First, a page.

How Sound Flows as Electricity
Sound, as electrical energy, is represented through rapid fluctuations of voltage that correspond to the shape of the sound wave.
And how are these voltage fluctuations turned into sound that we can hear? Alright, it’s time for a science class, It all starts with electromagnet principles.
An electromagnet is a coil of wires wrapped around an iron core. When electric current is applied to the coil of wires, the iron core becomes magnetized. By using this magnetization, through precise control of the voltage, it’s possible to precisely control movements of a speaker cone, and thus, force it to go in and out to the vibrations of the desired sound wave.
I’ll explain this further. If I take a 9v battery, and connect it to the speaker terminals, as you can see, the speaker protrudes. If I take 2 9v batteries, and connect them in series to produce 18v, the speaker protrudes twice as far. So, the distance the speaker moves is directly proportional to the voltage applied.
Now, if I take the battery and reverse the polarity, as you see, the speaker moves inwards. So, if we alternate from +9v to -9v, the speaker cone will consequently move in and out. And if we alternate it really fast, like 440 times a second, ithe speaker will vibrate at 440 hz, and produce an “A” note.
Wall power is typically 120 volts, and alternates from positive to negative, and back to positive 60 times per second. So, if we plug a speaker directly into a wall outlet, it would produce a tone at 60 hz. However, I don’t recommend doing this because 120 volts will try to force most speakers to excurt past their maximum point. Then the speaker would likely break up, overheat the voice coils, probably start on fire and blow the breaker. So, unless the speaker can handle extremely high voltage, it’s a really bad idea to try it.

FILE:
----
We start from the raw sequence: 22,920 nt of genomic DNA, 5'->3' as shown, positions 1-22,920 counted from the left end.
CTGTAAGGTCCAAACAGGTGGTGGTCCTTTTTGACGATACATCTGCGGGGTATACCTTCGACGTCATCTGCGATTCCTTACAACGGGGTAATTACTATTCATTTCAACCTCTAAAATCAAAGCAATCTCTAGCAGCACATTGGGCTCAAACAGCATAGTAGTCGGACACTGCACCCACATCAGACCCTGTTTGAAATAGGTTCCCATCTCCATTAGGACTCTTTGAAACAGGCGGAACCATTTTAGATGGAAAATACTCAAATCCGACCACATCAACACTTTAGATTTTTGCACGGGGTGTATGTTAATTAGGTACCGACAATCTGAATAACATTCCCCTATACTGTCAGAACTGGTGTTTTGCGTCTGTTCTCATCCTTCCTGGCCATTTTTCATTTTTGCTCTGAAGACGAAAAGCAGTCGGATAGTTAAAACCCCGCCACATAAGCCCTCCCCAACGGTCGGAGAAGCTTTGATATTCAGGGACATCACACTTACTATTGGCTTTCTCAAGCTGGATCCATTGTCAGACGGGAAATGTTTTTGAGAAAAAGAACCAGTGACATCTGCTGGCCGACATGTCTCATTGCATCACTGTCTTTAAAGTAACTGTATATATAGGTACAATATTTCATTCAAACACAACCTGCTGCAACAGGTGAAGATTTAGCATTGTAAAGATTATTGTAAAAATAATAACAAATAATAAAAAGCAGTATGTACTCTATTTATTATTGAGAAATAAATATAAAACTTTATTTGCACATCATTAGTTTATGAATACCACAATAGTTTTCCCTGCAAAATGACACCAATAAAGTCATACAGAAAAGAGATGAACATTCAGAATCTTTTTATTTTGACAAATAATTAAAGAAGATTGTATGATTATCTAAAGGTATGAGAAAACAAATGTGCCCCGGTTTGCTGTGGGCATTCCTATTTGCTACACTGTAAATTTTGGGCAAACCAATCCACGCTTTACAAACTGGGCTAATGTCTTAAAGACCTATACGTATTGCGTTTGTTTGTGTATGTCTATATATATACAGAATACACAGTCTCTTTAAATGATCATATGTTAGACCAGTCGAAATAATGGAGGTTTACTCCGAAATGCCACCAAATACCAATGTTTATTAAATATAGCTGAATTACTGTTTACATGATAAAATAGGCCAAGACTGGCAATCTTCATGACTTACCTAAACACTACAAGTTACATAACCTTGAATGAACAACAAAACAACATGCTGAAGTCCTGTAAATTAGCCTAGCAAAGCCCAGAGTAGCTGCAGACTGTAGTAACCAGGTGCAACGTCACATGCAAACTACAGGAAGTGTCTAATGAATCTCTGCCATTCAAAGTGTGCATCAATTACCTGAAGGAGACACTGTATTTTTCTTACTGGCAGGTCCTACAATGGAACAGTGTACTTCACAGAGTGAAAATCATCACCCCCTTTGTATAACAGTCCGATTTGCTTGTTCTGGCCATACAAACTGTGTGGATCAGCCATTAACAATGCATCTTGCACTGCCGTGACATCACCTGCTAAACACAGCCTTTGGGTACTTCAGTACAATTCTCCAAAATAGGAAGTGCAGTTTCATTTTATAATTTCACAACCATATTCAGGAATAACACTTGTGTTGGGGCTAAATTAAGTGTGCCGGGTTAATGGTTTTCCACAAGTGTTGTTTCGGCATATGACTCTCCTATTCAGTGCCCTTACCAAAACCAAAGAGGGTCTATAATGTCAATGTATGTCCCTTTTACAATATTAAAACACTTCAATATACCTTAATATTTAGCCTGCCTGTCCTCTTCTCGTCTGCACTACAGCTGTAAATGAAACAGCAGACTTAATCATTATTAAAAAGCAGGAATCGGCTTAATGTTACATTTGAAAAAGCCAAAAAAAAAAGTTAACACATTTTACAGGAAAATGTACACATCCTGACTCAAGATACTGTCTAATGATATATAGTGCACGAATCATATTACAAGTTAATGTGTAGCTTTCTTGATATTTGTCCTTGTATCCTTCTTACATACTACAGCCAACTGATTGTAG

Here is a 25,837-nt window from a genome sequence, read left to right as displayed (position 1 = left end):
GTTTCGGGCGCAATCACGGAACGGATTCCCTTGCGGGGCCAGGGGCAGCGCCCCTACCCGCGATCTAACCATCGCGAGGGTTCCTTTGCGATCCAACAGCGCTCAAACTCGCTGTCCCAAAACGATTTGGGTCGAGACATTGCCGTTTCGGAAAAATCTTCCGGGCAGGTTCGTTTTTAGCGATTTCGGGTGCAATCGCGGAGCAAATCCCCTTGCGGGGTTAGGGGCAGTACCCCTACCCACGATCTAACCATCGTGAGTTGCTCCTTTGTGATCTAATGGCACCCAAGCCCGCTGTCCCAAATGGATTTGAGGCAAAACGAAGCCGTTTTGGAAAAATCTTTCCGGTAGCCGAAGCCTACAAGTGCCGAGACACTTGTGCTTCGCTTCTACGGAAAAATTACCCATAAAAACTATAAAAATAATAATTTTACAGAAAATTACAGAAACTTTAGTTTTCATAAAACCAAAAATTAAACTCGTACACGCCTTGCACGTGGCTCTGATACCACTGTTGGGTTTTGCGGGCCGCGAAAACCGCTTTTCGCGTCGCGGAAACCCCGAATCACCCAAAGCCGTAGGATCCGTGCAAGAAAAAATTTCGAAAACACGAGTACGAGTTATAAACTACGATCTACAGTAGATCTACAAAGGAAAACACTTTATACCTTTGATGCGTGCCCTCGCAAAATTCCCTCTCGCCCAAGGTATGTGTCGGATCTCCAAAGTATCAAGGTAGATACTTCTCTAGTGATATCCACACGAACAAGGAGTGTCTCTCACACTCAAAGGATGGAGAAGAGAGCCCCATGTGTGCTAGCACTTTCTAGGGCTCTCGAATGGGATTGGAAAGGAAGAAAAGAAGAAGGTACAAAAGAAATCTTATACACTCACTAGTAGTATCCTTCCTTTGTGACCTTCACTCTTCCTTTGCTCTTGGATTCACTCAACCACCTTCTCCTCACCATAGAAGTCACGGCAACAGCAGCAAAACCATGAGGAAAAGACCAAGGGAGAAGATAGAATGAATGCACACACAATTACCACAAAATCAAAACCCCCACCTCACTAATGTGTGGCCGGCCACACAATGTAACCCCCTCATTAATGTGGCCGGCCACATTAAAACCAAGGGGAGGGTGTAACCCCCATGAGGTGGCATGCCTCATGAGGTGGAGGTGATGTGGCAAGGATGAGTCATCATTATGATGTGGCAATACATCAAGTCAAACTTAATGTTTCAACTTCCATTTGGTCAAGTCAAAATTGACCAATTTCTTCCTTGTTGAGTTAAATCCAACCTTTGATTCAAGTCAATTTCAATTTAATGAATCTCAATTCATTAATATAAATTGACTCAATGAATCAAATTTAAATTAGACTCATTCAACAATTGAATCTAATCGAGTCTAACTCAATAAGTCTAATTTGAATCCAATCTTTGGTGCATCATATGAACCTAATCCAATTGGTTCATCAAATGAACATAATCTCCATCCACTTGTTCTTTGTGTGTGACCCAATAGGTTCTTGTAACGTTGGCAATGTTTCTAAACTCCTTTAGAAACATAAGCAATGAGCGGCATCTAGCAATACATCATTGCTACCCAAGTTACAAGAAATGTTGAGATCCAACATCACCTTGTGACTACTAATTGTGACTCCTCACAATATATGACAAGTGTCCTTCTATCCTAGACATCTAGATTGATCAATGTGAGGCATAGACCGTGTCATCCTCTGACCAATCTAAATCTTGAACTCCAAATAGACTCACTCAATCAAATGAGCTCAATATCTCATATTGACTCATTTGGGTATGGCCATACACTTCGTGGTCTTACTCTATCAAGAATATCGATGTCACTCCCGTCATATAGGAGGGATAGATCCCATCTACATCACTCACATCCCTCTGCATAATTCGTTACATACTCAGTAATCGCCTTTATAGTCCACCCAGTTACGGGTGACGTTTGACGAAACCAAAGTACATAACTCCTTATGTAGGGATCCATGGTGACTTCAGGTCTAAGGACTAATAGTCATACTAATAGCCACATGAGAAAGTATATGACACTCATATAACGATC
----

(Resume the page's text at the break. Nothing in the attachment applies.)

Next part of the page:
So, if you were to draw a graph, of voltage over time, the graph would correspond to the in out movements of the speaker, and therefore correspond to the the sound wave generated.
Now, let’s take this to the next level, and learn how it works in reverse. For this lesson, we’re going to use electric motors to make an analogy.
If I take this 9v battery, and connect it to the motor, the motor will spin at 3400 rpm. If I reverse the polarity, the motor will spin at the same speed in the opposite direction. If I increase the voltage, the motor spins faster. Noticing a similarity? Well, electric motors also operate on electromagnetic principles. Now, if I’m able to spin the shaft, the electric motor now becomes a generator, and actually produces electricity. So, if I can spin it at 3400 rpm, it will produce 9v.
Since a speaker works on the same principles as an electric motor, it behaves very much the same. If the speaker is moved in and out by an outside force, it will produce an electric current in which the voltage corresponds directly to the movement of the speaker. So, if a speaker were to be made with a cone that’s small and light enough that sound waves could make it move back and forth, it would produce electricity in which the voltage will correspond to the sound which produced it. This is exactly how a dynamic microphone works. And as a matter of fact, if you plug a line level signal, such as a headphone output, into terminals 2 and 3 of the microphone output, you will actually hear the microphone act as a speaker and play the sound.